Locals discover world's largest Star Sapphire weighing half a ton and worth $140 million
[August 24, 2021: Precious Smith]
It takes hard work to be a farmer, that is until you get a half-ton sapphire out of the ground when you are digging a well. Then it's extremely good being a farmer.
Workmen digging a well on the Sri Lanka island dug out a boulder that has a cluster of 2.5 million carats in star sapphires. Sri Lanka is a country which, like a diamond, disparages its size when it comes to richness.
The find that is pale blue color has been named the 'Serendipity Sapphire' and could be up to $140 million on the international market, awaiting inspections and approval by world experts.
The owner of the stone named Mr. Gamage told the BBC that "the person who was digging the well alerted us about some rare stones. Later we stumbled upon this huge specimen."
Gamage did not disclose any information but kept it confidential for obvious reasons. Gamage explained that when he was cleaning the stone of mud and dirt, some high-quality star sapphires shifted, giving a suggestion that like the well-known Bahia Emerald, this massive half-ton stone is not just one structure. But possibly hundreds of star sapphires merged together with other minerals.
Star of Adam
In a country lucky to have rich wildlife, ons of elephants, beautiful beaches, and as the story was told, the mountain which the Buddha of ages ascended to Buddhahood. One of the most crucial trade on Earth is the gemstone trade on Sri Lanka.
The island nation which is not bigger than West Virginia, is the top exporter of sapphires and other valuable stones in the world, which produces half a billion in revenue last year as one of the five biggest producers of gem.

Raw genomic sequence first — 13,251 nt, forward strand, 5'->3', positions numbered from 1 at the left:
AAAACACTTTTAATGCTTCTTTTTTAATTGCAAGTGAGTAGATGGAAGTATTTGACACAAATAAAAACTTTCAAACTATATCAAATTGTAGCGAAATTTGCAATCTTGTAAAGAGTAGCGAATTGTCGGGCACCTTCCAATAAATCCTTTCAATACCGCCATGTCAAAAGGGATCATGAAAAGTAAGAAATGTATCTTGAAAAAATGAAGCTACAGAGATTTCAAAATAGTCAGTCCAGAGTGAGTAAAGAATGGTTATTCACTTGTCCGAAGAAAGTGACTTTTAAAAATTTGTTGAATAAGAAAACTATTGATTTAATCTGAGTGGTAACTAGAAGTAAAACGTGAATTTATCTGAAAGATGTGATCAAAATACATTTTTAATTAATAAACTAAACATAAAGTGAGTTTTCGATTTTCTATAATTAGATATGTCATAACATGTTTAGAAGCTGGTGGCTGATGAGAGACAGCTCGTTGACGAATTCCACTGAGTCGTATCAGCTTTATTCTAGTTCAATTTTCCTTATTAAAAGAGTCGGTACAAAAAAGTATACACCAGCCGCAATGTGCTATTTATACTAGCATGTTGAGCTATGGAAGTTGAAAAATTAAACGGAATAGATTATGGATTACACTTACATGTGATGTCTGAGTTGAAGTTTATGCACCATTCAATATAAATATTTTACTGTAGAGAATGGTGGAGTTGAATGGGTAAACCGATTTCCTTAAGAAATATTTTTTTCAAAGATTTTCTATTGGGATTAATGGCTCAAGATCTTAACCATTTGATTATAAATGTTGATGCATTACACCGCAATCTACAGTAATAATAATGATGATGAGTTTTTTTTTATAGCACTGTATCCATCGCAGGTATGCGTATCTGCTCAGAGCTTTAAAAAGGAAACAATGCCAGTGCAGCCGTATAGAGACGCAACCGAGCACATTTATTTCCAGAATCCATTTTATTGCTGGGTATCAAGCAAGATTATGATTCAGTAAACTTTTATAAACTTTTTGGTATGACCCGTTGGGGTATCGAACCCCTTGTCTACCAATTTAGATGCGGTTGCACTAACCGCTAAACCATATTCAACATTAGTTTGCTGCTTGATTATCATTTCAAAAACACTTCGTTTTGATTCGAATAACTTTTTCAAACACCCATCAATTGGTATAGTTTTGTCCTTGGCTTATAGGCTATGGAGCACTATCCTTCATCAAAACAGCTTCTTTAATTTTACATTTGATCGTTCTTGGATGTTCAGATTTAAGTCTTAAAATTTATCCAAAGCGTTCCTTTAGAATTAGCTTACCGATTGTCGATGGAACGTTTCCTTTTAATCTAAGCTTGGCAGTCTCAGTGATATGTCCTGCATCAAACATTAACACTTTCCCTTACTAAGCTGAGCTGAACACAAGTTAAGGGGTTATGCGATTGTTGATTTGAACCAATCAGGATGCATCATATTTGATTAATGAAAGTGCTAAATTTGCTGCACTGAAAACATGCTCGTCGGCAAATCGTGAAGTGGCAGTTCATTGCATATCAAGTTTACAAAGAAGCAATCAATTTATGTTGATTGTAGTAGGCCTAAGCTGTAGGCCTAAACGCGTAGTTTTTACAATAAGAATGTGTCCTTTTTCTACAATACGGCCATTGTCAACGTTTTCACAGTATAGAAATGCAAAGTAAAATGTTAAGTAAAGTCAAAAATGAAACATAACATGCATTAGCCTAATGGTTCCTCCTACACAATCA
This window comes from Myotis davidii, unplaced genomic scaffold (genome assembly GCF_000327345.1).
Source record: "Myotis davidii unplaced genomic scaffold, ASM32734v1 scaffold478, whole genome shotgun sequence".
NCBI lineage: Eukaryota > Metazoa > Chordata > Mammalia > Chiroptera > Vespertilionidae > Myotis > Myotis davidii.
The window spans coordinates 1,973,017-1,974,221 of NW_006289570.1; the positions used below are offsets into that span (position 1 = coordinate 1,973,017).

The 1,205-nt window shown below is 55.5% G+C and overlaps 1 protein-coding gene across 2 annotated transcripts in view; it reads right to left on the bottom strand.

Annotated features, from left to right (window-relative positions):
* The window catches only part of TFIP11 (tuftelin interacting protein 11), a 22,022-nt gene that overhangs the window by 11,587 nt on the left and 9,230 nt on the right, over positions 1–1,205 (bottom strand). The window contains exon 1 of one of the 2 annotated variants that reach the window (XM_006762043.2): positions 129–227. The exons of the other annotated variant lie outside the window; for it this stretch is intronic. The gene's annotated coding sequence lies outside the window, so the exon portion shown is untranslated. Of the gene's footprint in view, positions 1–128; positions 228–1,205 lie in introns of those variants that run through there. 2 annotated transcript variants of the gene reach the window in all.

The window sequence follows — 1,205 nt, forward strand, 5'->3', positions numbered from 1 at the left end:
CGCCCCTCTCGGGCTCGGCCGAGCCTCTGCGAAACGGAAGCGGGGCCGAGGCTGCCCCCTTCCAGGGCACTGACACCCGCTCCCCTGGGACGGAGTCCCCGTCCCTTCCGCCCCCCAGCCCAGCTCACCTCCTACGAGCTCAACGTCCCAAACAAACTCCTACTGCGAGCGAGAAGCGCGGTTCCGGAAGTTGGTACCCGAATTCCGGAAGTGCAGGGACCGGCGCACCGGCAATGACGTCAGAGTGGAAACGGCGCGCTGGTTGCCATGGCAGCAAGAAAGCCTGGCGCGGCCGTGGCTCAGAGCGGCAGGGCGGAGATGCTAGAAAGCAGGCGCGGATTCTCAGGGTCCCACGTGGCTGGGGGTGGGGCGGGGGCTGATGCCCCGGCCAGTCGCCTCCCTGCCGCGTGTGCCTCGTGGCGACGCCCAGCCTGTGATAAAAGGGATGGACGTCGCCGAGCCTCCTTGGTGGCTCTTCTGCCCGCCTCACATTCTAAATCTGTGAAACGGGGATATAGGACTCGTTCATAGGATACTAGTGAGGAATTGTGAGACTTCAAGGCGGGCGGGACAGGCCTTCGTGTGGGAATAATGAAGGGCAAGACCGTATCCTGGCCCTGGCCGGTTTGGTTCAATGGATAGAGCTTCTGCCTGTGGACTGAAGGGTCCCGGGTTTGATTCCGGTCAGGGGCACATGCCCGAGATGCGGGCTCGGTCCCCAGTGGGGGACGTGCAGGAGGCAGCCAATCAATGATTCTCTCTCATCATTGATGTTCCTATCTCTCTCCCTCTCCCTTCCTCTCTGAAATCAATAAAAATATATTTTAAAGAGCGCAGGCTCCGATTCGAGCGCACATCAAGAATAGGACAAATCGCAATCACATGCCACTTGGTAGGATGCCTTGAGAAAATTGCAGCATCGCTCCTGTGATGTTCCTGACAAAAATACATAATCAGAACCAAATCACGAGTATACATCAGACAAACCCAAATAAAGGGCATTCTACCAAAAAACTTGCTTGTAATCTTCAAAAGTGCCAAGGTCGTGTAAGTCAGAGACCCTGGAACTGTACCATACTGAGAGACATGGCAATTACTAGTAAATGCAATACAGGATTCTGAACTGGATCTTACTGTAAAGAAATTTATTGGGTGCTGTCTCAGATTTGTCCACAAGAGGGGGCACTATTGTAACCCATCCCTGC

An area in which the Serendipity Sapphire was mined is called Ratnapura. This area is a traditional gem mining region well-known for making star sapphires, like the previous one that was recognized as the largest ever seen, the Star of Adam, which weighs 1404 carets.
In Sinhalese "City of Gems" is the meaning of Ratnapura, and even as competitive markets for sapphires are set up in Madagascar, Ratnapura is still a world capital in the gem trade.
The Chairman of the National Gem and Jewellery Authority of Sri Lanka whose name is Thilak Weerasinghe told the BBC, "It is a special star sapphire specimen, probably the biggest in the world. Given the size and its value, we think it will interest private collectors or museums."
Star sapphires have a gemological feature referred to as asterism. Asterisms in gems take place when tiny flakes or spines of other material is stuck in the gemstone when it starts to form, thereby producing an effect when getting light from above of a sparkling six-pointed star.
Star of India is the most famous, and it is currently held in the American Museum of Natural History.
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